Why The Port of Savannah Has Been Smashing Trade, Revenue Records

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Ship-to-shore cranes load and unload vessels at the Georgia Ports Authority Garden City Terminal, in Savannah, Ga. Georgia Ports Authority/Stephen B. Morton

Posted July 11, 2019

President Trump said he would pause tariff escalations with China after meeting with that country’s president, Xi Jinping, at the G20 Summit.

One Georgia industry tracking the ongoing talks is shipping. The Trump administration had threatened a 25% tariff on ship-to-shore cranes that come from China. The Georgia Ports Authority is ordering six new ones at a total cost of $70 million. Its executive director and Georgia’s U.S. senators are asking the White House to rethink taxing them. That's because the cranes are just one piece of a $2.5 billion expansion at the ports that's smashing trade and revenue records.

The investment is already paying off with a 30% trade increase in volume in recent years. That makes Georgia’s port one of the fastest growing in the U.S., and those record-breaking exports and imports have been bringing record-setting revenue. The Georgia Ports Authority calculates its annual economic activity at $84 billion dollars.

Ship-to-Shore cranes are lined up along the dock at the Georgia Ports Authority Garden City Terminal near Savannah, Ga.

Credit Georgia Ports Authority/Stephen B. Morton

On Second Thought wanted to see in person how the Savannah Harbor Expansion Project is causing shipping profits to skyrocket, so Georgia Ports Authority C.O.O. Edward McCarthy offered a tour.

The Ocean Network Express vessel Stork sails up river past historic downtown Savannah on its maiden voyage to the Port of Savannah. The ship holds 14,000 TEU and can only access Savannah because of the harbor expansion.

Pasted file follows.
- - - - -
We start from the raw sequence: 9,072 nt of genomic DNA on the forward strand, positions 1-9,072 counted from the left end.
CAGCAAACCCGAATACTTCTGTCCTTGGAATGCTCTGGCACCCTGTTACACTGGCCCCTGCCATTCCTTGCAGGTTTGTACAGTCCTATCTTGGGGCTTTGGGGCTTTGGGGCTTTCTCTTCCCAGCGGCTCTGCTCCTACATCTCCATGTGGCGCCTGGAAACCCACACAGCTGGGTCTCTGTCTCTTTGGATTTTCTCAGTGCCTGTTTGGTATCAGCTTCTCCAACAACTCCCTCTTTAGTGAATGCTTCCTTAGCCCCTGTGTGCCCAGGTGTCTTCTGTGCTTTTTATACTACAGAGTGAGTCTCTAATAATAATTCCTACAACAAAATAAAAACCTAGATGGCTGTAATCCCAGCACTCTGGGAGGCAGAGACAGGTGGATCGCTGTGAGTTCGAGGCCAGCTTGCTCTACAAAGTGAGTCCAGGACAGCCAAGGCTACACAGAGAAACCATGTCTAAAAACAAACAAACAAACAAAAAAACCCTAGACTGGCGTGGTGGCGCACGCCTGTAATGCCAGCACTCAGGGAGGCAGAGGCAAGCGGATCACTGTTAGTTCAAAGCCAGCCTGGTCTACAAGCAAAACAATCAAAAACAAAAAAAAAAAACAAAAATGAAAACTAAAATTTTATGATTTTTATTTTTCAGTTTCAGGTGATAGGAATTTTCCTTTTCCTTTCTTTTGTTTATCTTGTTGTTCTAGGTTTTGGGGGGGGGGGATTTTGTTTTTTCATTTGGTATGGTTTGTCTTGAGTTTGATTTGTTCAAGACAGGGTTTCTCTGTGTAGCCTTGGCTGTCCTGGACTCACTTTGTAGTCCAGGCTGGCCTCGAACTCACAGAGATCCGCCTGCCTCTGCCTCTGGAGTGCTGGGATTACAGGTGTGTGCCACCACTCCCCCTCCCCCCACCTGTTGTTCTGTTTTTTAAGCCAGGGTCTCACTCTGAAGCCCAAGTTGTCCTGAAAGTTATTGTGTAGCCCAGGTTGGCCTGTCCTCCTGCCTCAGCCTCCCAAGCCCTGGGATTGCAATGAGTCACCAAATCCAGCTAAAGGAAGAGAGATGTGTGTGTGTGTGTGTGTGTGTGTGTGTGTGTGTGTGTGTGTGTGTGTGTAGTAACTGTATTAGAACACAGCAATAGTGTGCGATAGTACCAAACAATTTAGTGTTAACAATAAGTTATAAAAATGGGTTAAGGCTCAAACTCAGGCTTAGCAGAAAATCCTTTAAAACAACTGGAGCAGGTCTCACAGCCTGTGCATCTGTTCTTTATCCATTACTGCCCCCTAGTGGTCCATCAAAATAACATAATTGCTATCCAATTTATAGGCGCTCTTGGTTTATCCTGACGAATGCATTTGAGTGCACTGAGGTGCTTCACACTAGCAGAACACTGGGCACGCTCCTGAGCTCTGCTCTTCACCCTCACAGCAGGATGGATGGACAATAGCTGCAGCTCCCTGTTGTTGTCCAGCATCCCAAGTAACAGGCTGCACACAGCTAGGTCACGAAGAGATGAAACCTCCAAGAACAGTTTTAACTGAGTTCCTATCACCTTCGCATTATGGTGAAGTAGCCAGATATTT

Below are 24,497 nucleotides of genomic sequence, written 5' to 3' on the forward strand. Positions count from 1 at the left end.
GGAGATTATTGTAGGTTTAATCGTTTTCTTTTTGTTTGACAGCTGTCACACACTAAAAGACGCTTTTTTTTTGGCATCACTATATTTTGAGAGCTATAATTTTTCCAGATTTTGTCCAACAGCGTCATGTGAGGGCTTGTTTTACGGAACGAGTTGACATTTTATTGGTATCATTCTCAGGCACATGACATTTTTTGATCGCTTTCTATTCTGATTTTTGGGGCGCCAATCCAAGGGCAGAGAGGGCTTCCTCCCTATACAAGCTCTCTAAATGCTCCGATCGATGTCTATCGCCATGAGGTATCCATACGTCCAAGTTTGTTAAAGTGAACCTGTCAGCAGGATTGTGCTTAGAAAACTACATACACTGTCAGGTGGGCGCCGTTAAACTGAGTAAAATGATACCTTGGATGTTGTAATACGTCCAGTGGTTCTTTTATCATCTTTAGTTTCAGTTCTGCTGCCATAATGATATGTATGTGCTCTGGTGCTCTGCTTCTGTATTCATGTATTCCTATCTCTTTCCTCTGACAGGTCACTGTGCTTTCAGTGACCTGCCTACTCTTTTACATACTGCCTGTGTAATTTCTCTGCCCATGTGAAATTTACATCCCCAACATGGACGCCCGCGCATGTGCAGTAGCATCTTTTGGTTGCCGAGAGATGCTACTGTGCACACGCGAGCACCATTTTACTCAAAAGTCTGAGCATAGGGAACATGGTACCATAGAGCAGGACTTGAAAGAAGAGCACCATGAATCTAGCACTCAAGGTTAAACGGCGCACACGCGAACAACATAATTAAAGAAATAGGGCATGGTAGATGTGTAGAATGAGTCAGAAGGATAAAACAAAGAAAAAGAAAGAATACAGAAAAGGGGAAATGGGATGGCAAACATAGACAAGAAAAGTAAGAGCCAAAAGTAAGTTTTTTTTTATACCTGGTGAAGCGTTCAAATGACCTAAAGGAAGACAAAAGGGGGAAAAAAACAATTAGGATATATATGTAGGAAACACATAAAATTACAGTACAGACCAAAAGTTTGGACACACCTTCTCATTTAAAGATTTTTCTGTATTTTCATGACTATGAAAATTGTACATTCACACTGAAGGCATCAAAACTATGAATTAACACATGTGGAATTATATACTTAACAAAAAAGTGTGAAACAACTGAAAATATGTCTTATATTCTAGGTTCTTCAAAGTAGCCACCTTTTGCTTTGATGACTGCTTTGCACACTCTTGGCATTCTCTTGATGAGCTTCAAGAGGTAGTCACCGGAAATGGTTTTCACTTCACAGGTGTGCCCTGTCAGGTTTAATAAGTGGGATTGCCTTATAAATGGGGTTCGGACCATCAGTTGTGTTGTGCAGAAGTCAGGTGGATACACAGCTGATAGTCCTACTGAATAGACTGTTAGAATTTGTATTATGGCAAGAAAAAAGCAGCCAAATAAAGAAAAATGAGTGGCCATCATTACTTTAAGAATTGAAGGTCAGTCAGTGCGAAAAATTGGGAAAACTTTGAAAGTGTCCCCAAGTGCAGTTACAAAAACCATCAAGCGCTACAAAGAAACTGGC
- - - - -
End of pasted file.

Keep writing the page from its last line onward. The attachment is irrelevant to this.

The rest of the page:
Credit Georgia Ports Authority/Stephen B. Morton

He started with a look beneath the waves, where the U.S. Army Corp of Engineers is deepening the Savannah Harbor from 42 feet to 47 feet. The federal government is picking up about three-fourths of the cost for the almost billion-dollar project. The rest is on the state.

McCarthy explained: “For every foot that the Army Corp can deepen the river, we can add 200 more containers, so, for five feet that they are about to dredge out, that’s a thousand containers per ship. That adds up to hundreds of thousands of containers on an annual basis to the state of Georgia.”

A ship’s size is measured by how many containers it can hold. The increment is called a TEU or twenty-foot equivalent unit. Old-school ships held fewer than a hundred TEU. The 42-foot harbor has been admitting 4,800 TEU vessels, and the expansion has opened the way for “megaships” that hold 14,000 TEU.

In other words, a deeper harbor means bigger ships. Bigger ships mean more cargo. More cargo means more profit.

A Hapag Lloyd vessel with a capacity of 13,300 twenty-foot equivalent container units is worked at the Georgia Ports Authority Garden City Terminal in Savannah, Ga.

Credit Georgia Ports Authority/Stephen B. Morton